Next gen police body cameras turn on automatically
In a quest to maximize public trust and improve accountability, police departments have been purchasing body cameras for their officers.
The outcry for body cameras was sparked by the death two unarmed black men, Michael Brown and Erik Garner, killed by white police officers.
TASER, a Scottsdale-based smart weapons and technology development company for law enforcement, is in the process of beta testing their next generation of the AXON Flex using signal wireless activation technology with the Mesa Police Department and other agencies around the country.
Currently the AXON Flex cameras require the officer to physically turn on the camera to begin recording.
With this next generation, the body camera activation can be wired to different parts of the vehicle, such as the light bar, siren, airbag or doors, and their Taser Smart Weapon (X2), and will automatically begin recording once activated. The recording will continue until the camera is manually turned off.
The technology will also allow for multiple angles to be captured if more than one officer with an AXON Flex is on-scene. The 30 second recording before and after activation currently available on AXON Flex will continue to be a feature for the next gen.
After an incident, the data will automatically upload to the TASER’s EVIDENCE cloud-based platform once the equipment is docked.
I reached out to the Mesa PD for comment and haven’t heard back as of this post.
While there are no photos of the next generation for the public, a reporter from KXAN in Austin, caught up with their police department who is also beta testing the equipment for a sneak peek. From what I gather, it appears to look just like the current AXON Flex on the market.
Since the incidents of Brown and Garner and President Obama’s Body Worn Camera Partnership Program, TASER has reported a significant increase in orders of their flagship body camera AXON and digital evidence management system EVIDENCE from police departments around the country, including ones from Arizona.
With the use of body cameras, police departments have shown a significant reduction in use of force. TASER reports over 3,000 agencies have purchased AXON body cameras and 18,000 agencies have purchased Smart Weapons.
In a pilot study conducted by Arizona State University in collaboration with the Mesa Police Department, reports revealed a 75 percent drop in use of force complaints among officers when using AXON body cameras. More recently, a 14-month study conducted by the San Diego police department they realized a 47 percent reduction in the use of force by using body cams.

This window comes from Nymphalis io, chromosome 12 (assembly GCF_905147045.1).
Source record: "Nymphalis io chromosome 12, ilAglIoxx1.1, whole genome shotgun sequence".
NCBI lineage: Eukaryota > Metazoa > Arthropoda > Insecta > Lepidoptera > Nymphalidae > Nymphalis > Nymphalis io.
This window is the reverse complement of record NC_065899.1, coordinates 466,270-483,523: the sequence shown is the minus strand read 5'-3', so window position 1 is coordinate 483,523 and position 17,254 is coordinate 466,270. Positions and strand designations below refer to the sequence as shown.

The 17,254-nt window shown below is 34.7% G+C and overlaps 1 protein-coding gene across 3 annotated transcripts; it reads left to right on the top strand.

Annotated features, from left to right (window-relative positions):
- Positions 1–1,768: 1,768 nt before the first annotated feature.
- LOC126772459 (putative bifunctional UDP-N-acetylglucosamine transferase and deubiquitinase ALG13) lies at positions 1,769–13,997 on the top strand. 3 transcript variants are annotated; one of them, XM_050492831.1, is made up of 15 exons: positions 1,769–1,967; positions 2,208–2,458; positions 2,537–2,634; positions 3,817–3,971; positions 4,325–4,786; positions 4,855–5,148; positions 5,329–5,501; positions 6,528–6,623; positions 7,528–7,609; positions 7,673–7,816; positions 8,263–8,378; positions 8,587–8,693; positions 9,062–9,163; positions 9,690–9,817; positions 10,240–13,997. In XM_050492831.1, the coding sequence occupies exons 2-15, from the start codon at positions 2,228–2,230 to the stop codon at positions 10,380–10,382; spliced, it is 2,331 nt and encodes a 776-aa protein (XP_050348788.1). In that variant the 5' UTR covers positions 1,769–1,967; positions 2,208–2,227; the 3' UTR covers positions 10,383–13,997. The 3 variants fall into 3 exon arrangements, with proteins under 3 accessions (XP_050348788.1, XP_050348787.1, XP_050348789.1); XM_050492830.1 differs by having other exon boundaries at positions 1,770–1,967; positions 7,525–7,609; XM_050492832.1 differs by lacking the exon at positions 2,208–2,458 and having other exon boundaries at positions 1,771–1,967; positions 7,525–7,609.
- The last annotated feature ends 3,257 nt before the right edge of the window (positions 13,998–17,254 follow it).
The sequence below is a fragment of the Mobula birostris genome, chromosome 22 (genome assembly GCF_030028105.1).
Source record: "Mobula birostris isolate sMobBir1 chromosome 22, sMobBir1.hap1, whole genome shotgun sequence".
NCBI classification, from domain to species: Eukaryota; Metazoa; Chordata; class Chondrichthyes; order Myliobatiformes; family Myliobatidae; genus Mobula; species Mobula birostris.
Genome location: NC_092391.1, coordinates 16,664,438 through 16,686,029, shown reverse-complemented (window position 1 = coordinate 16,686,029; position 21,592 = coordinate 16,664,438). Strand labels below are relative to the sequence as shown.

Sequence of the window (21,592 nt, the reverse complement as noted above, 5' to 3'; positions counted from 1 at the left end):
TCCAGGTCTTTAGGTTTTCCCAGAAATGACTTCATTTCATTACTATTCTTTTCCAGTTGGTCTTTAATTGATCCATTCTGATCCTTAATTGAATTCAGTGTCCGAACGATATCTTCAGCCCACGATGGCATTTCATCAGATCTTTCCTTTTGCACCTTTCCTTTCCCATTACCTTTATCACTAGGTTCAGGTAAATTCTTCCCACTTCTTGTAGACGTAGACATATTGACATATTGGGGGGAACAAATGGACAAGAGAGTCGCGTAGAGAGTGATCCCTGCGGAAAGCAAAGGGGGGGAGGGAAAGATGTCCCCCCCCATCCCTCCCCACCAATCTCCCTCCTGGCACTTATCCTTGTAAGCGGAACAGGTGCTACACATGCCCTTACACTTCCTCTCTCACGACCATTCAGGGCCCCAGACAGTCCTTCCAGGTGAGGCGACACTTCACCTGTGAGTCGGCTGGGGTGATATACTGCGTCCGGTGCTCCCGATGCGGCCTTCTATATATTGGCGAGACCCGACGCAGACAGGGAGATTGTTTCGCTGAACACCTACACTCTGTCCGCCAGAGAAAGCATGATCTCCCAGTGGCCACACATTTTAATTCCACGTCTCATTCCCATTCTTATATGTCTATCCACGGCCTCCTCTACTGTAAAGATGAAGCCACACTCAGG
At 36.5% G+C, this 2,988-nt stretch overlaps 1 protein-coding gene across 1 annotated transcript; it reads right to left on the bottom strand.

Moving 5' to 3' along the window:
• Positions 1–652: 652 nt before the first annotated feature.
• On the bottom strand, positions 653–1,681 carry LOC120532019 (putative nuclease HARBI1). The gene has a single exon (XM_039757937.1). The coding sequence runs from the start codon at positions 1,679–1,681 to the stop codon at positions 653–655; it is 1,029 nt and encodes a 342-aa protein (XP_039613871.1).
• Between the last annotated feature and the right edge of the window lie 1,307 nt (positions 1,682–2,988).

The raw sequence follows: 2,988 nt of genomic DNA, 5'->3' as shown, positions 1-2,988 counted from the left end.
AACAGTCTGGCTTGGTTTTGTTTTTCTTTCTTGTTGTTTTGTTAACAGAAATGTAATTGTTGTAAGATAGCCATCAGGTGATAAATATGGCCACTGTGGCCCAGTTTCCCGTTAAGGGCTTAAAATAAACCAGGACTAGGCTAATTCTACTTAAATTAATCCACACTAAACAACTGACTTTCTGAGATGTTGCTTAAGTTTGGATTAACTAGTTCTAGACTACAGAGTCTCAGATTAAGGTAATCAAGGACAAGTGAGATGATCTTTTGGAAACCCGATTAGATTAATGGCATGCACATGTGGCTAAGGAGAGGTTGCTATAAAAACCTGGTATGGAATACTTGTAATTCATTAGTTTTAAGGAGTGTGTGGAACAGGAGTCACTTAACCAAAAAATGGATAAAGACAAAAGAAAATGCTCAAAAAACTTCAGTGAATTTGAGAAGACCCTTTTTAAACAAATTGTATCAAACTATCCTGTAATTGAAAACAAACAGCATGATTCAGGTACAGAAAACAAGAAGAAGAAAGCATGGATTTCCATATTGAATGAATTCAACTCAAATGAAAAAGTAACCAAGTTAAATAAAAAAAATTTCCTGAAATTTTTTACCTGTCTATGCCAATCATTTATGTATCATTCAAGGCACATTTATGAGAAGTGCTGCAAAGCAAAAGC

TASER continues to optimize their software products to agencies. In May 2015, Taser announced they entered into a definitive agreement to acquire MediaSolv, a digital evidence management SaaS company for law enforcement, for $13 million. This technology will be used to help TASER expand their EVIDENCE.com platform and provide an end-to-end solution for officers to manage their digital data.
TASER Smart Weapons have also been on the invoices of many police departments. Last year, TASER released their latest version of SMART WEAPONS, electrical weapons, with the X2 and X26P. These devices have the option for a TASER CAM HD attachment to record the details of any draw or deployment.
Since our last report, these Arizona police departments have purchased body and Flex cams and upgraded their Smart Weapons:
- Maricopa County Sheriff’s Office purchased 700 AXON Flex body cameras as well as 700 five-year Unlimited and RMS Integration licenses to EVIDENCE (February)
- Scottsdale Police Department purchased 40 AXON body and Flex camera and five-year subscription of EVIDENCE (January) and upgraded 474 X2 and added TASER Assurance Plan (May)
- Arizona Department of Corrections purchased 60 X2s and Officer Safety Plan (June) and 81 X2s (May)
- Phoenix Police Department purchased 300 X2s (April)
- Tucson Police Department purchased 70 AXON and Flex cameras with five years of EVIDENCE.com and TASER Assurance Plan (March)
Graphics provided by TASER and video by KXAN
The author of this article has a tiny amount of stock in TASER